which can be useful to find a pair of integral a-> a' which satisfy the structure of the specified transformation.


The canonical form exhibits some interesting results:


         For any combination of exponents we can find one "a", which can be transformed to a valid "a'"

         There are infinitely many solutions for finding "a", namely all the same residue class base 2^S

         The higher the sum of exponents s, the higher must the value of "a" be to result in a valid "a'"




Conversely, if we study the inverse transformation


a = C(a',H,G,...C,B,A)


we find



2^S 3^(N-1) + 3^(N-2)*2^A + 3^(N-3)2^(A+B) +...+ 3*2^(A+...+F) + 2^(A+...+G)
a = a'* --- - -------------------------------------------------------------------------
3^N 3^N



and the Collatz-conjecture CC implies this way, that each odd number can be created by a series of fractions



2^S 1 2^A 2^(A+B) 2^(A+...+F) 2^(A+...+G)
a = 1* --- - -- - ---- - ------- -... - ----------- - -----------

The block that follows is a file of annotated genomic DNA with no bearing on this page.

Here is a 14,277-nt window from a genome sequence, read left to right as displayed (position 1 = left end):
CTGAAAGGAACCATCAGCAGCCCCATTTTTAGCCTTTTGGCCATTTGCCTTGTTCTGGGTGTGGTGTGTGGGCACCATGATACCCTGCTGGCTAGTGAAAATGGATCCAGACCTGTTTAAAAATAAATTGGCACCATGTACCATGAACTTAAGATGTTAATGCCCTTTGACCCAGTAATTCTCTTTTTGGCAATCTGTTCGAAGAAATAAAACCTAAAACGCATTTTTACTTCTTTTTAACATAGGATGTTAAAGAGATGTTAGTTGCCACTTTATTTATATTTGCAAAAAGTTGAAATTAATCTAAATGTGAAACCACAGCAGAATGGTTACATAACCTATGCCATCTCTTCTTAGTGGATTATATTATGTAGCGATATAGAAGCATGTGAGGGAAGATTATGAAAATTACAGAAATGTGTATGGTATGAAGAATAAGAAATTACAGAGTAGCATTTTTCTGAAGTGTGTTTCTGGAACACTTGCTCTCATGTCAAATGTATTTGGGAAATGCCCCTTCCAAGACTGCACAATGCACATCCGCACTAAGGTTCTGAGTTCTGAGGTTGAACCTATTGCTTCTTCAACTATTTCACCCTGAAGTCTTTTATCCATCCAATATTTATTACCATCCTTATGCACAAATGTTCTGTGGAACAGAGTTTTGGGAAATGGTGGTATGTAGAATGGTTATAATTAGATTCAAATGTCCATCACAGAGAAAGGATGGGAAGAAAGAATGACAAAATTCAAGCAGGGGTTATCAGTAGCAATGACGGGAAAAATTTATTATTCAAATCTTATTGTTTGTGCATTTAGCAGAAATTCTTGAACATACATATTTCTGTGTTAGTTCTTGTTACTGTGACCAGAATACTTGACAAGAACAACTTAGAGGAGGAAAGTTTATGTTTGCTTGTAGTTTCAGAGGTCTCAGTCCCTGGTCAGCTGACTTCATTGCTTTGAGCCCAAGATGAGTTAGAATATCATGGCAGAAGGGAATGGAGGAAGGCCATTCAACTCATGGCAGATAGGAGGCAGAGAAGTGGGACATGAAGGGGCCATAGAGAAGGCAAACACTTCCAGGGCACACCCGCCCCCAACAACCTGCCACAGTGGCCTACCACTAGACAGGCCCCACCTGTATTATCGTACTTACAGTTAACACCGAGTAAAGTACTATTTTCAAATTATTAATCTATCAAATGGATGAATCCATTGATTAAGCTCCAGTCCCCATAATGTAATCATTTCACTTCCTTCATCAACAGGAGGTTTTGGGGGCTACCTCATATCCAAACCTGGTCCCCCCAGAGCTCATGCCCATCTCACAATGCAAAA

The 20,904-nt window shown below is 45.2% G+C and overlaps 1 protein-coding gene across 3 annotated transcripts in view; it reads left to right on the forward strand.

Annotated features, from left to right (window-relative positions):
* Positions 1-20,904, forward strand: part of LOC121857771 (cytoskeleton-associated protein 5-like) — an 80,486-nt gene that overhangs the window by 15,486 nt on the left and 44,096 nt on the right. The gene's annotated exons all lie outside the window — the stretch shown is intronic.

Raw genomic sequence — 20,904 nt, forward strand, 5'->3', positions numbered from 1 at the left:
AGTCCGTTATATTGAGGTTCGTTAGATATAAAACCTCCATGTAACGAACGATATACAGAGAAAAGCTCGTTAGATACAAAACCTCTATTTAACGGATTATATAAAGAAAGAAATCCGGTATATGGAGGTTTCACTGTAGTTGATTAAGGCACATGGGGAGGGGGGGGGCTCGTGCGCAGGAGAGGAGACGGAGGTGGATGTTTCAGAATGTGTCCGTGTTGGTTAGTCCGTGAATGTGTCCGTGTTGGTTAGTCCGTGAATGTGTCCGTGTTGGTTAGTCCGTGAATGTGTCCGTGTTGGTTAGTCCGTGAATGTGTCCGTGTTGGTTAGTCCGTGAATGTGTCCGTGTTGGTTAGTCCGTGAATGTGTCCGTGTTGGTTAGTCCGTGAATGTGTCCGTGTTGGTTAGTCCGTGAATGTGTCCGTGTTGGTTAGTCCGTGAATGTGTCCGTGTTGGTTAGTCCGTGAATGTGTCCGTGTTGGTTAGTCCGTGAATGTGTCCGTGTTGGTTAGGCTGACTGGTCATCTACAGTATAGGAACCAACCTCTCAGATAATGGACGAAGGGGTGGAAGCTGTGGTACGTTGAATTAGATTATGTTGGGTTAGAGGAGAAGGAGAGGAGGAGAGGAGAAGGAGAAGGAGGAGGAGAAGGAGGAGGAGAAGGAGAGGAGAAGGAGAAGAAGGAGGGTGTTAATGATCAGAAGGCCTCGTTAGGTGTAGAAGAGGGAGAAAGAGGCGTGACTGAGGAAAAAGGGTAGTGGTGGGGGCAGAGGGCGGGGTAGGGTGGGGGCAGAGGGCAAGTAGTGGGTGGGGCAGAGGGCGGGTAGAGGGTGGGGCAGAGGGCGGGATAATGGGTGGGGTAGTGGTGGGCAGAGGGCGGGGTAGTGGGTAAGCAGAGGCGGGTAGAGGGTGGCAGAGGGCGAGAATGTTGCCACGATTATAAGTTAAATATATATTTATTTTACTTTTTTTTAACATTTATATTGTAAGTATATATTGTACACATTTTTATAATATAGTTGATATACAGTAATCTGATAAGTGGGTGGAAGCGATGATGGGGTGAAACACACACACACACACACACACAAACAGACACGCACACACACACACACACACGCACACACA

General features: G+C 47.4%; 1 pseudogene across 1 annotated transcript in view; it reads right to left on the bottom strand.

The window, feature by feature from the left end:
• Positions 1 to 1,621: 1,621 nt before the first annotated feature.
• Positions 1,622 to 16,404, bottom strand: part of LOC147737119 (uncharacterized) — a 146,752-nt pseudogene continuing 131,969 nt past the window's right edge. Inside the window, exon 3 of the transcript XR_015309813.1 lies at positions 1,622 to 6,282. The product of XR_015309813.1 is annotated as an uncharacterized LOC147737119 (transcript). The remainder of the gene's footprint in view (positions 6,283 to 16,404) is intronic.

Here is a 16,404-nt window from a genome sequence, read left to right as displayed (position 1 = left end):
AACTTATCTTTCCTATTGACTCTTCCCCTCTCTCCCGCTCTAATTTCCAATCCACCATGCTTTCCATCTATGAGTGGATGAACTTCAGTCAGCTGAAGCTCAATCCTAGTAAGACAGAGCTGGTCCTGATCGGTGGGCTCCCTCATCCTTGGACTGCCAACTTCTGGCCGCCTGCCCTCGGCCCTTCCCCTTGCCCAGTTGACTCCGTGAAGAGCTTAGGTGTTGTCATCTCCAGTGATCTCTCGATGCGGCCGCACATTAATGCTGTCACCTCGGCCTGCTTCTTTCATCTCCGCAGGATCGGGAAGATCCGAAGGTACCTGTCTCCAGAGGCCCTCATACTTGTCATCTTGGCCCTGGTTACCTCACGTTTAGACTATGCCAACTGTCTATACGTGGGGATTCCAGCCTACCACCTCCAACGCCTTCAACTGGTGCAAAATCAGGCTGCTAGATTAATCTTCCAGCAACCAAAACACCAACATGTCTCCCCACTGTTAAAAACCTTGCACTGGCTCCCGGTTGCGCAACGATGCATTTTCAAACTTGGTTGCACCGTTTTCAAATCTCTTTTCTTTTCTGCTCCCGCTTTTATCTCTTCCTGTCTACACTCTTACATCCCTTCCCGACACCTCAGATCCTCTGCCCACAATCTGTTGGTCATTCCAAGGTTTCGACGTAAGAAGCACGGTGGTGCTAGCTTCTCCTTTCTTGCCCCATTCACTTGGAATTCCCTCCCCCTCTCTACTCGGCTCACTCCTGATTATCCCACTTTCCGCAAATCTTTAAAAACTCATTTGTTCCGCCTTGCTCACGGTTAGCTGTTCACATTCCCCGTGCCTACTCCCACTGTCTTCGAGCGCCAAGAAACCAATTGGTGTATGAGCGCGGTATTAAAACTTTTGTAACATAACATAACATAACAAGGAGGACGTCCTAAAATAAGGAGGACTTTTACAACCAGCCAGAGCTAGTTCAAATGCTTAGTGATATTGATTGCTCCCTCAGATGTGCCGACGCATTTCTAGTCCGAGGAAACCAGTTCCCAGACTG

3^N 3 3^2 3^3 3^(N-1) 3^N





with S'=S-N, A'=A-1>=0, B'=B-1>=0 ... d = 3/2


2^S' 2^(A'+...G') 2^(A'+...F') 2^A' 2^-1
a = --- - ------------ - ---------- ... - ---- - ----
d^N d^(N-1) d^(N-2) d^2 d



with appropriate exponents A,B,C,...G,H - which I find a remarkable result in itself.





Finally, this canonical form leads on a simple path to the formula, which describes the loop. In that case the lhs and rhs must be equal, thus


a'*2^S - a*3^N = T(0;...)* 2^S

with a'=a thus forming a loop


a(2^S - 3^N) = T(0;...)* 2^S


T(0;...)* 2^S
a = -------------
2^S - 3^N



and for a loop-candiate of the form

a = T(a;A,B,C,...,G,H)



3^(N-1) + 3^(N-2)*2^A + 3^(N-3)2^(A+B) +...+ 3*2^(A+...+F) + 2^(A+...+G)
a = --------------------------------------------------------------------------
2^S - 3^N


where the rhs must result in an odd integer>1


This formula also occurs, if the problem is attacked from an system of linear equations involving equations for all intermediate transforms a,b,c,...g,h








last update: 15.8.2004